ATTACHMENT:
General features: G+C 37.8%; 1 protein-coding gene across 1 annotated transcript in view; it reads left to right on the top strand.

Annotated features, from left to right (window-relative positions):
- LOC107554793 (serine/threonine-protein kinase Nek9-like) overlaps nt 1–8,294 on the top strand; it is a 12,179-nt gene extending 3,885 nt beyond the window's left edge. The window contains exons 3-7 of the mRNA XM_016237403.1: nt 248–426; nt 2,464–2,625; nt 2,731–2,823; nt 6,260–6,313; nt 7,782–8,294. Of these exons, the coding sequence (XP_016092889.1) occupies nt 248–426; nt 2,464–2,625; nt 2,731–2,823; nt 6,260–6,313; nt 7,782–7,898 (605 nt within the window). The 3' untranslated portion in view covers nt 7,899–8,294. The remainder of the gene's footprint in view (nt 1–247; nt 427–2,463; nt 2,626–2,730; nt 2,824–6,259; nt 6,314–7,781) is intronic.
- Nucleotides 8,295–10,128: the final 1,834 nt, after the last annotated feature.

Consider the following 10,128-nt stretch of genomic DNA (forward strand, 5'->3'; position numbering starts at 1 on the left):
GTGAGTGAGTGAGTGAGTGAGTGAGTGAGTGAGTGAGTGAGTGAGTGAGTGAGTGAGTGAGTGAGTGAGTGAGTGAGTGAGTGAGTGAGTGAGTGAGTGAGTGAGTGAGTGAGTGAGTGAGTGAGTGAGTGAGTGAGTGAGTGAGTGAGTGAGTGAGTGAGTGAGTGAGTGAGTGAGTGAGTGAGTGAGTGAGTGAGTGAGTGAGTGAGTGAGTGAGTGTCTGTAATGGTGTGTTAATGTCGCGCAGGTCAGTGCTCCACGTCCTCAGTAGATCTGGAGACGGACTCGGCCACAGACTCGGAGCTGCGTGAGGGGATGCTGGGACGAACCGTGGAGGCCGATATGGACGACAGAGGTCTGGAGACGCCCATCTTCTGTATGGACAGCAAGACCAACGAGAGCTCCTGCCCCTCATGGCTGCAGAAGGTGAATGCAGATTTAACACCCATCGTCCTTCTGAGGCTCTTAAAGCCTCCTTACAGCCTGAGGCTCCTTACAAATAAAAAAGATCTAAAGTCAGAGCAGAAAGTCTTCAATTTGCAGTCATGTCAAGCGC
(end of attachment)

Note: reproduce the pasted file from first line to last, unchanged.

General features: G+C 37.8%; 1 protein-coding gene across 1 annotated transcript in view; it reads left to right on the top strand.

Annotated features, from left to right (window-relative positions):
- LOC107554793 (serine/threonine-protein kinase Nek9-like) overlaps nt 1–8,294 on the top strand; it is a 12,179-nt gene extending 3,885 nt beyond the window's left edge. The window contains exons 3-7 of the mRNA XM_016237403.1: nt 248–426; nt 2,464–2,625; nt 2,731–2,823; nt 6,260–6,313; nt 7,782–8,294. Of these exons, the coding sequence (XP_016092889.1) occupies nt 248–426; nt 2,464–2,625; nt 2,731–2,823; nt 6,260–6,313; nt 7,782–7,898 (605 nt within the window). The 3' untranslated portion in view covers nt 7,899–8,294. The remainder of the gene's footprint in view (nt 1–247; nt 427–2,463; nt 2,626–2,730; nt 2,824–6,259; nt 6,314–7,781) is intronic.
- Nucleotides 8,295–10,128: the final 1,834 nt, after the last annotated feature.

Consider the following 10,128-nt stretch of genomic DNA (forward strand, 5'->3'; position numbering starts at 1 on the left):
GTGAGTGAGTGAGTGAGTGAGTGAGTGAGTGAGTGAGTGAGTGAGTGAGTGAGTGAGTGAGTGAGTGAGTGAGTGAGTGAGTGAGTGAGTGAGTGAGTGAGTGAGTGAGTGAGTGAGTGAGTGAGTGAGTGAGTGAGTGAGTGAGTGAGTGAGTGAGTGAGTGAGTGAGTGAGTGAGTGAGTGAGTGAGTGAGTGAGTGAGTGAGTGAGTGAGTGAGTGTCTGTAATGGTGTGTTAATGTCGCGCAGGTCAGTGCTCCACGTCCTCAGTAGATCTGGAGACGGACTCGGCCACAGACTCGGAGCTGCGTGAGGGGATGCTGGGACGAACCGTGGAGGCCGATATGGACGACAGAGGTCTGGAGACGCCCATCTTCTGTATGGACAGCAAGACCAACGAGAGCTCCTGCCCCTCATGGCTGCAGAAGGTGAATGCAGATTTAACACCCATCGTCCTTCTGAGGCTCTTAAAGCCTCCTTACAGCCTGAGGCTCCTTACAAATAAAAAAGATCTAAAGTCAGAGCAGAAAGTCTTCAATTTGCAGTCATGTCAAGCGC